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AASLD: Novel Drug Takes Toll on Hepatitis C


BOSTON -- An investigational immunomodulator has shown early antiviral activity in patients with difficult-to-treat chronic hepatitis C infections.

BOSTON, Nov. 1 -- An investigational immunomodulator -- a Toll-like receptor 9 (TLR9) agonist -- has shown early antiviral activity in patients with difficult-to-treat chronic hepatitis C infections.

The compound, called CPG 10101, or Actilon, appears to stimulate both innate immunity, in the form of antiviral cytokines such as native interferon ?, and antigen-specific adaptive immunity, reported Ira Jacobson, M.D., of Weill Cornell Medical College in New York, and colleagues.

"The ancient but only recently recognized Toll-like receptor system is widely distributed in nature, and has evolved to allow for immunologic recognition of pathogen-associated molecular patterns," Dr. Jacobson said at the American Association for the Study of Liver Diseases meeting here.

The compound directly activates plasmacytoid dendritic cells, the largest sources of interferon ? in the body, and B cells. It also indirectly activates natural killer and natural killer T cells, and appears to have synergistic antiviral activity with pegylated interferon and Rebetol (ribavirin), Dr. Jacobson said.

He and his colleagues investigated CPG 10101 in 74 patients who were infected with the treatment-refractory HCV genotype 1 and who had relapsed after a prior response to 24 or more weeks of treatment with Peg-IFN and Rebetol.

The patients were randomized and treated initially for 12 weeks with either Peg-IFN and Rebetol alone or with CPG 10101, and CPG 10101 alone or in combination with either Peg-IFN or Rebetol.

CPG 10101 was delivered in doses of 0.2 mg/kg subcutaneously weekly, Peg-IFN was given 1.5 ?g/kg subcutaneously weekly, and Rebetol was given at 800 to 1,400 mg orally daily.

Patients in a treatment arm containing CPG 10101 who achieved ?2 log10 reduction at week 12 were eligible to continue treatment for up to 48 weeks. All patients in the control (Peg-IFN and ribavirin) group were eligible to roll-over to the triple therapy after completing the initial 12 weeks of treatment, regardless of their viral level.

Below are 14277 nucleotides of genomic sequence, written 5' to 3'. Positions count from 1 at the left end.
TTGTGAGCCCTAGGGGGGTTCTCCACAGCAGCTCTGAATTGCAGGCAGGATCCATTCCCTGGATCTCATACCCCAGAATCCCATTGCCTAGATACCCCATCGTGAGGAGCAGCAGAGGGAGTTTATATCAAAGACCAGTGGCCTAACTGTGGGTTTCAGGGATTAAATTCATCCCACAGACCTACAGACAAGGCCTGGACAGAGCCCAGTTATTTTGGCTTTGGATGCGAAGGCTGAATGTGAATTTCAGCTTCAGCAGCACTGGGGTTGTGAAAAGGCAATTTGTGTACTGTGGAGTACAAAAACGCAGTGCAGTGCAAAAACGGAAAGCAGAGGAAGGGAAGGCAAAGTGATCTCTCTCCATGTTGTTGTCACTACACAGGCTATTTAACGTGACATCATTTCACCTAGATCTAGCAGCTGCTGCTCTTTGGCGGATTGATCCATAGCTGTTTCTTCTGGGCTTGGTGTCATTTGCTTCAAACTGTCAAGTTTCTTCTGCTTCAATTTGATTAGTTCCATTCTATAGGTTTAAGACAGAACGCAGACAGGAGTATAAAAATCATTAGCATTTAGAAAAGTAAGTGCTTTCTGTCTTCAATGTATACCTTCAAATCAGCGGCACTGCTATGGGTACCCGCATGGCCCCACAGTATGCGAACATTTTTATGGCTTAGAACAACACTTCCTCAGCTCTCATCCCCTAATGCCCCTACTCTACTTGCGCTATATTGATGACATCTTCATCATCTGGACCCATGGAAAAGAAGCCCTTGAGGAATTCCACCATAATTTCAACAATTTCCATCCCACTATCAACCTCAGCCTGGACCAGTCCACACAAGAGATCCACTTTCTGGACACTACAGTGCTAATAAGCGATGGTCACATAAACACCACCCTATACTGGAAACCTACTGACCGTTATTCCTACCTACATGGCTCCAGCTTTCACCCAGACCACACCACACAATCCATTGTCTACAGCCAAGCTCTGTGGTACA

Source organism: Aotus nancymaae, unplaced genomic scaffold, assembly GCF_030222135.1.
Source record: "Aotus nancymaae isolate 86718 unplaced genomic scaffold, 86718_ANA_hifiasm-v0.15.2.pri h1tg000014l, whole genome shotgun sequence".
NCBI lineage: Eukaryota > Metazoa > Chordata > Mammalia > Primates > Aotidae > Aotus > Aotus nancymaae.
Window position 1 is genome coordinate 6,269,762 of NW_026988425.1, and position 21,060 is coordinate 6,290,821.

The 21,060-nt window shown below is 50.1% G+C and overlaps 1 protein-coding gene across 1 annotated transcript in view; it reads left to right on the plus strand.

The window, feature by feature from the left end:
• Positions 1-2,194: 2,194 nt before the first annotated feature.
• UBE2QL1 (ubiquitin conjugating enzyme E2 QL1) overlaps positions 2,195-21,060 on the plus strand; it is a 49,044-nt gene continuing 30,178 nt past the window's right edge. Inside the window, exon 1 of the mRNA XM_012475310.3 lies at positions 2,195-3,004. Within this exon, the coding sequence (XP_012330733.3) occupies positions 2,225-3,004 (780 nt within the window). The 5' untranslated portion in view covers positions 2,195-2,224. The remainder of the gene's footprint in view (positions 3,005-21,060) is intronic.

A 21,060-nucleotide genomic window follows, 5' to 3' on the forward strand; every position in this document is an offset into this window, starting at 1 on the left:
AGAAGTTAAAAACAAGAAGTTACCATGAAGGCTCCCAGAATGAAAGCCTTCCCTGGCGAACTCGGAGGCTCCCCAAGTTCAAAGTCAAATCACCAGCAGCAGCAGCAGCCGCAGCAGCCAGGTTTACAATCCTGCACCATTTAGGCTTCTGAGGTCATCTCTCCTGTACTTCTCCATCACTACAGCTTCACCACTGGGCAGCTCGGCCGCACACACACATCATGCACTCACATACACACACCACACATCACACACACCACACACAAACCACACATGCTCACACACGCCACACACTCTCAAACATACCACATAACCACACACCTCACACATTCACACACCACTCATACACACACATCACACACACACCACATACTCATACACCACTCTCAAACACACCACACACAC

The authors found that the mean log10 HCV RNA reduction at week 12 was significantly greater among patients treated with CPG 10101 plus Peg-IFN and Rebetol (12 of 14 patients, or 86%) than with standard therapy alone (nine of 15 patients, or 60%).

In addition, 13% of patients receiving standard therapy alone or the CP10101-interferon combination had HCV RNA levels undetectable on an assay with a lower cutoff point of < 50 IU/mL, compared with 50% of patients on the triple-combination (P=0.05).

In all, 20 of 24 patients in treatment arms containing CPG 10101 elected to continue therapy, and of these, two on the triple combination and two on CPG 10101 and interferon head undetectable HCV RNA levels during the continuation phase.

On treatment responses, with HCV RNA < 50 IU/mL at week 24, occurred in seven of 14 patients (50%) on the triple therapy, three of 16 (19%) in the CPG 10101-interferon group, and none of the other groups.

Fourteen of the 15 patients who initially received standard therapy of Peg-IFN and Rebetol were rolled over to receive CPG 10101 after 12 weeks, and five of these patients also had HCV levels that fell off the radar screen.

CPG 10101 alone, however, had no effect on any of the clinical endpoints during the study.

Adverse events were predominantly mild to moderate, and consisted of headache, flu-like symptoms, fatigue and nausea. Injection-site reactions were more common among patients receiving CPG 10101, and there were two dropouts, one because of rash, and the other to injection-site cellulites and necrosis.

The investigators plan to follow patients for end of treatment response and sustained viral response out 48 or 72 weeks, Dr. Jacobson said.

Dr. Jacobson is a clinical investigator for Coley Pharmaceutical Group, maker of CPG 10101.

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